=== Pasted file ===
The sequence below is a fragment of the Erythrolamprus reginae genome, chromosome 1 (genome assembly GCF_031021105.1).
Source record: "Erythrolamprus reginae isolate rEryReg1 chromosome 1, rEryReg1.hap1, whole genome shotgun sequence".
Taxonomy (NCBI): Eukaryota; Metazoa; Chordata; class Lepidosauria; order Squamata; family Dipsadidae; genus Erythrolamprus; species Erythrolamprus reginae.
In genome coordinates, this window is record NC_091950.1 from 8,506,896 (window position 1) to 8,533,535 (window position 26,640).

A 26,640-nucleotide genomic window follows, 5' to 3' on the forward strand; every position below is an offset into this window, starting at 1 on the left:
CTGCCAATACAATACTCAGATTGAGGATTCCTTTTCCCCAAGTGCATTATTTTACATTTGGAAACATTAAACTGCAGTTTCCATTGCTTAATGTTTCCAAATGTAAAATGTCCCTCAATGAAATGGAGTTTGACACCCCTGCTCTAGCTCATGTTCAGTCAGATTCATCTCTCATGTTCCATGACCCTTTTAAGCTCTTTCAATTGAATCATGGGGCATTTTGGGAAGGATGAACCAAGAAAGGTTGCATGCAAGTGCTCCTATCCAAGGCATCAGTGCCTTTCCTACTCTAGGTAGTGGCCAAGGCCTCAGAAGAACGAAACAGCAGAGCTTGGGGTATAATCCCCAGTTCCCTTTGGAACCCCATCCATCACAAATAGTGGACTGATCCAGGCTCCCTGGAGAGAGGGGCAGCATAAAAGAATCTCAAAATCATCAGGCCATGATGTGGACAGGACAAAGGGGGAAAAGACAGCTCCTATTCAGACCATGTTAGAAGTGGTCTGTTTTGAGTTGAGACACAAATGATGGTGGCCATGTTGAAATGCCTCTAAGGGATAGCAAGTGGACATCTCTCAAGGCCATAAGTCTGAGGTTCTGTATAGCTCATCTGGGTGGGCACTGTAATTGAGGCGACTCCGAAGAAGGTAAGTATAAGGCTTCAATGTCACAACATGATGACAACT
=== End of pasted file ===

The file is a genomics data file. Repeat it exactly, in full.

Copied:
The sequence below is a fragment of the Erythrolamprus reginae genome, chromosome 1 (genome assembly GCF_031021105.1).
Source record: "Erythrolamprus reginae isolate rEryReg1 chromosome 1, rEryReg1.hap1, whole genome shotgun sequence".
Taxonomy (NCBI): Eukaryota; Metazoa; Chordata; class Lepidosauria; order Squamata; family Dipsadidae; genus Erythrolamprus; species Erythrolamprus reginae.
In genome coordinates, this window is record NC_091950.1 from 8,506,896 (window position 1) to 8,533,535 (window position 26,640).

A 26,640-nucleotide genomic window follows, 5' to 3' on the forward strand; every position below is an offset into this window, starting at 1 on the left:
CTGCCAATACAATACTCAGATTGAGGATTCCTTTTCCCCAAGTGCATTATTTTACATTTGGAAACATTAAACTGCAGTTTCCATTGCTTAATGTTTCCAAATGTAAAATGTCCCTCAATGAAATGGAGTTTGACACCCCTGCTCTAGCTCATGTTCAGTCAGATTCATCTCTCATGTTCCATGACCCTTTTAAGCTCTTTCAATTGAATCATGGGGCATTTTGGGAAGGATGAACCAAGAAAGGTTGCATGCAAGTGCTCCTATCCAAGGCATCAGTGCCTTTCCTACTCTAGGTAGTGGCCAAGGCCTCAGAAGAACGAAACAGCAGAGCTTGGGGTATAATCCCCAGTTCCCTTTGGAACCCCATCCATCACAAATAGTGGACTGATCCAGGCTCCCTGGAGAGAGGGGCAGCATAAAAGAATCTCAAAATCATCAGGCCATGATGTGGACAGGACAAAGGGGGAAAAGACAGCTCCTATTCAGACCATGTTAGAAGTGGTCTGTTTTGAGTTGAGACACAAATGATGGTGGCCATGTTGAAATGCCTCTAAGGGATAGCAAGTGGACATCTCTCAAGGCCATAAGTCTGAGGTTCTGTATAGCTCATCTGGGTGGGCACTGTAATTGAGGCGACTCCGAAGAAGGTAAGTATAAGGCTTCAATGTCACAACATGATGACAACT